"There is concern that because of the de facto government's improvisation, six medical societies are withdrawing," the former president said.
The Bolivian Society of Critical Care Medicine and Intensive Care, the Society of Internal Medicine, Infectology, Pneumology, Pediatrics, and the Universidad Mayor de San Andres abandoned Sunday Jeanine Añez's Advisory Board.
Also, Añez invested several professionals as members of the Scientific Advisory Board without taking into account their merits, curriculum, or development. The medical societies said they are being underestimated by Añez, despite their labor during the pandemic.
Adrian Avila, president of Bolivian Critical Care Medicine and Intensive Care Society stated his organization will not respond to government calls. Avila added the Añez administration used informal communication channels like WhatsApp.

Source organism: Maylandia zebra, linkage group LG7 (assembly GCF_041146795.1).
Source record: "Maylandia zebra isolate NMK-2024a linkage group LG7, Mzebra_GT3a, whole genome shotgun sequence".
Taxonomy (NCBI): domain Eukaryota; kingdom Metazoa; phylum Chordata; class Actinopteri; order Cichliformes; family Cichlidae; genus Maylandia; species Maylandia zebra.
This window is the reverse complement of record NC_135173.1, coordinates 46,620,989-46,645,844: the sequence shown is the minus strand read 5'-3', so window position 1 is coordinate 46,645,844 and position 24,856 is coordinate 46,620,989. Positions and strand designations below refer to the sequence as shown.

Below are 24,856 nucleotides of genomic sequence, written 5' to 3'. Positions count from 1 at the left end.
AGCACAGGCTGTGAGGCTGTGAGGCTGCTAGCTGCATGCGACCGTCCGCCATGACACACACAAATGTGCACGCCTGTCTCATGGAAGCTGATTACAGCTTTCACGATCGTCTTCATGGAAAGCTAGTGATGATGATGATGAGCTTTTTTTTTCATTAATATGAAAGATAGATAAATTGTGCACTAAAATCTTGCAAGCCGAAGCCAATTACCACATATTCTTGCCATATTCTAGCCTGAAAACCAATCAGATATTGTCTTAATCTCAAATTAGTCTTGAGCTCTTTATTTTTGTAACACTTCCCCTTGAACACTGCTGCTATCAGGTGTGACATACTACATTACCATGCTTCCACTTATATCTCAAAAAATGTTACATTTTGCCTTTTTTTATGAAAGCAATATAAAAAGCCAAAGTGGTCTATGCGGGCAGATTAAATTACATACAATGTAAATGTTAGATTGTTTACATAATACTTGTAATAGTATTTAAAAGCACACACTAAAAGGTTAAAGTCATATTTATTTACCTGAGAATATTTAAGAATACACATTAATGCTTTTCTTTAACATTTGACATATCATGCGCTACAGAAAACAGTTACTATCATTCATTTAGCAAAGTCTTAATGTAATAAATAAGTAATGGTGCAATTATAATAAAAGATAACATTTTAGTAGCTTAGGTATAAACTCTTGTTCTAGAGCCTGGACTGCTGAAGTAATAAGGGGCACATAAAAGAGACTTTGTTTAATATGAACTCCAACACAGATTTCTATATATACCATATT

El gobierno de facto de #Bolivia no transparenta el presupuesto elaborado para luchar contra la pandemia del #Coronavirus. En ningún registro del Estado figuran montos ni compras de equipos o medicamentos. La crisis no significa discrecionalidad en el uso de recursos.
Avila also stated his organization would retake labor purposes. "We will continue to work on the guidelines and protocols for COVID-19 from our own spaces," he said.
The Bolivian leader affirmed that, from now on, the government would have to use official communication ways to address them through National or Departmental Scientific Committee.
Adrián Ávila (Pdte. Sociedad Boliviana de Medicina Crítica y Terapia Intensiva) La presidenta designa a colegas Ninguno de ellos representa a ninguna sociedad Para nosotros, son médicos de escritorio, no como nosotros que atendemos a este tipo de pacienteshttps://t.co/2LqzywrQn9
"Adrián Ávila (Pdte. Bolivian Society of Critical Care Medicine and Intensive Care) The President appoints colleagues none of them represent any society. For us, they are desk doctors, not like us who treat these types of patients"
The medical societies have been responsible for a large part of the coronavirus prevention and confrontation plan in the Andean nation. After its withdrawal, the de facto government will act against the pandemic without scientific advice, something that puts the population at risk amid the delicate health situation.
So far, Bolivia registered 950 COVID positive cases, 50 deaths, and 80 recoveries.